Look at any meat case in a grocery store or meat market, and there are many choices for the consumer to make when selecting beef products.
By: Nancy Thelen, Michigan State University Extension
Memorial Day traditionally marks the unofficial start to grilling season, usually anchored by beef products. Today’s consumer has many choices regarding the types of beef they can purchase, but often times it is easy to become confused by the many options available in the meat case.
I recently checked out a new grocery store after hearing comments about how nice it was, what a great selection of food they had, and the large size of their deli and bakery. The first place though that I checked out was the meat case and what a selection was offered – grain-fed, grass-fed, natural, certified organic and branded beef.
While I was viewing their branded meat section a shopper asked me if I knew anything about the packaged meat she was looking at. As a Michigan State University Extention educator I have experience with the branded beef program it was exciting for me to explain to her what a branded meat program meant and to talk about several cuts of meat and provide her with information on how to make her purchasing decision. Sometimes shoppers don’t take the time to ask the meat department staff their questions, but some research ahead of time can help prepare shoppers to make knowledgeable decisions.
One special note is that all beef is required to be free of antibiotics and artificial hormones in order to be harvested for the production of meat (this is based on a withdrawal time). This is a very important to note since some labels sometimes highlight this and leave questions about other products for consumers.
Consumer preference has driven the beef industry to provide more options to meet consumer demands and trends. For the most part, all beef cattle options begin the same way. Beef cattle spend the majority of their life grazing on pasture. Cattle that are grain-finished, typically spend the last 4-6 months of their life in a feedlot being fed scientifically balanced diets with vitamin and mineral supplements. Cattle that are grass-finished spend their entire lives grazing on pasture taking more time to reach maturity. This is generally more difficult to do in Michigan because grass is not accessible year-round. The definition of "natural" beef can confuse some consumers. According to the United States Department of Agriculture (USDA), natural means that a product is minimally processed and contains no additives. By this definition, most beef in the meat case is natural. It is important for consumers to read labels carefully to understand what a particular company means when it says "natural." Naturally raised cattle can be grain or grass-finished, and can be labeled naturally raised if they are certified by USDA’s Marketing Service. Certified organic cattle are either grain or grass finished as long as the field (grass) and feed are certified to be 100 percent organically produced. Branded programs are all unique and can be breed specific, company specific or store specific. Brands usually offer a promise to consumers in regards to flavor or taste.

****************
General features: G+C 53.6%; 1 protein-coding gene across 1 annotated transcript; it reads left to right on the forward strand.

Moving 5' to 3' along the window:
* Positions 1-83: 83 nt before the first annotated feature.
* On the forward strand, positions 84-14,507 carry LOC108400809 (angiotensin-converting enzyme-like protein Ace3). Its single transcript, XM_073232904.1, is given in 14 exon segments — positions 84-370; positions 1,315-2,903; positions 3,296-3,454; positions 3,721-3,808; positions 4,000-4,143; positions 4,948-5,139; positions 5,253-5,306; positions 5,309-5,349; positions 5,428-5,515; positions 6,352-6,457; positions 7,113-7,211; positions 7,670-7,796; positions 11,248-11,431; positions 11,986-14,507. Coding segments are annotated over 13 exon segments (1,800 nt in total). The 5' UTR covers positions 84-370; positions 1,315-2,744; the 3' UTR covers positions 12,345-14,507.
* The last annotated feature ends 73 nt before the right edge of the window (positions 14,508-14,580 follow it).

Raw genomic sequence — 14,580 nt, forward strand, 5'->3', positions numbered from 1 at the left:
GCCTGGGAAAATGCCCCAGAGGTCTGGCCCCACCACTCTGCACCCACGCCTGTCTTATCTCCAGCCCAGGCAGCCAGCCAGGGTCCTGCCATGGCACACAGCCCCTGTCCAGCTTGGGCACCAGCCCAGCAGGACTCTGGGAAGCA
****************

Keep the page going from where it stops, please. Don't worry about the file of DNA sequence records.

Consumers need to be aware of the range of options in regards to beef products. All beef goes through rigorous inspections before reaching your table. What all of the options have in common is that they are all safe and nutritious to consume packed with protein, zinc, iron and many other nutrients. It is important for consumers to know the key differences between the different choices of beef to make an informed decision when purchasing beef. No matter what you desire there is a great beef choice for summer grilling and throughout the year
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